Lloyd B. Minor is a scientist, surgeon, and academic leader. He has served as dean since December 2012. In addition, he is a professor of Otolaryngology—Head and Neck Surgery and (by courtesy) of Neurobiology and Bioengineering at Stanford University. Dr. Minor plays an integral role in setting strategy for the clinical, research, and teaching missions of Stanford Medicine. He also oversees the quality of Stanford Medicine’s physician practices and growing clinical networks. With his leadership, Stanford Medicine has established a strategic vision to lead the biomedical revolution in Precision Health, a fundamental shift to more proactive and personalized health care.

11:00 a.m. - RISE Award Ceremony


Professor of Neurosurgery; Director, Brain Injury 

Vice Chair, Diversity, Department of Neurosurgery, Stanford University School of Medicine

The RISE (Reach, Inspire, Serve, Engage) Award will be presented to Dr. Harris in recognition of her exceptional dedication to nurturing Stanford Medicine and its alumni community through acts of leadership, volunteerism, mentoring, and teaching.

11:40 a.m. - 12:25 p.m. - Micro Lectures - Lessons Learned

Viral BS - Medical Myths and Why we Fall for Them


Director, Stanford Health Communication Initiative
Clinical Assistant Professor- Medicine

Seema Yasmin is an Emmy Award-winning journalist, poet, medical doctor and author. Yasmin served as an officer in the Epidemic Intelligence Service at the U.S. Centers for Disease Control and Prevention where she investigated disease outbreaks and was principal investigator on a number of CDC studies. Yasmin trained in journalism at the University of Toronto and in medicine at the University of Cambridge.

Yasmin was a finalist for the Pulitzer Prize in breaking news in 2017 with a team from The Dallas Morning News and recipient of an Emmy for her reporting on neglected diseases. She received two grants from the Pulitzer Center on Crisis Reporting. In 2017, Yasmin was a John S. Knight Fellow in Journalism at Stanford University investigating the spread of health misinformation and disinformation during epidemics. Previously she was a science correspondent at The Dallas Morning News, medical analyst for CNN, and professor of public health at the University of Texas at Dallas.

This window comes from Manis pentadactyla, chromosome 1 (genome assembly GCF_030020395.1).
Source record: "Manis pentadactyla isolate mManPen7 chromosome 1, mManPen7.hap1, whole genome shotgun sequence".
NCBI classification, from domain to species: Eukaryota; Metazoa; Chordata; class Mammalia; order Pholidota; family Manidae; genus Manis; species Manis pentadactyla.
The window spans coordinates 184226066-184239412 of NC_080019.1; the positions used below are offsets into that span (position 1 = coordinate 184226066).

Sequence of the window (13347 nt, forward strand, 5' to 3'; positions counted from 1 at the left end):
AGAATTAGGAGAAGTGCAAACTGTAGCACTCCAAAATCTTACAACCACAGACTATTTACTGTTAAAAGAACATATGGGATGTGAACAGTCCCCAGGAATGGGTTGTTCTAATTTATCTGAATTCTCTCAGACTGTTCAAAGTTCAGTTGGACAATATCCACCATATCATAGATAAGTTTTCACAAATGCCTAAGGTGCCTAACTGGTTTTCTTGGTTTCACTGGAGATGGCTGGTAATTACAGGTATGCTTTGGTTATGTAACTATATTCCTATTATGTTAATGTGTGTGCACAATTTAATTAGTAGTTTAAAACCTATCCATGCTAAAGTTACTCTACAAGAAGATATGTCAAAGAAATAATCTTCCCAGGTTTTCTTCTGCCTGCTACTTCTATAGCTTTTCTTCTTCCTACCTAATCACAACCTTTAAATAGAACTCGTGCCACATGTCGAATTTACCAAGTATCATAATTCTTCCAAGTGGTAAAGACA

Her writing has earned awards and residencies from the Mid Atlantic Arts Council, Hedgebrook, the Millay Colony for the Arts and others. Her first book, The Impatient Dr. Lange (Johns Hopkins University Press, July 2018) is the biography of an AIDS doctor killed on Malaysia Airlines flight MH17.Her most recent book, VIRAL BS, Medical Myths and Why We Fall for Them was released in January 2021 and is available through major booksellers. Look for If God is A Virus, her book of poems to be released on April 6, 2021.

Yasmin’s unique expertise in medicine, epidemics and journalism has been called upon by The Presidential Commission for the Study of Bioethical Issues, the Aspen Institute, Skoll Foundation and others.

Vaccines Reimagined: How COVID-19 Has Reshaped Vaccinology

Bali Pulendran, PhD

Violetta L. Horton Professor and Professor of Microbiology and Immunology
Stanford University School of Medicine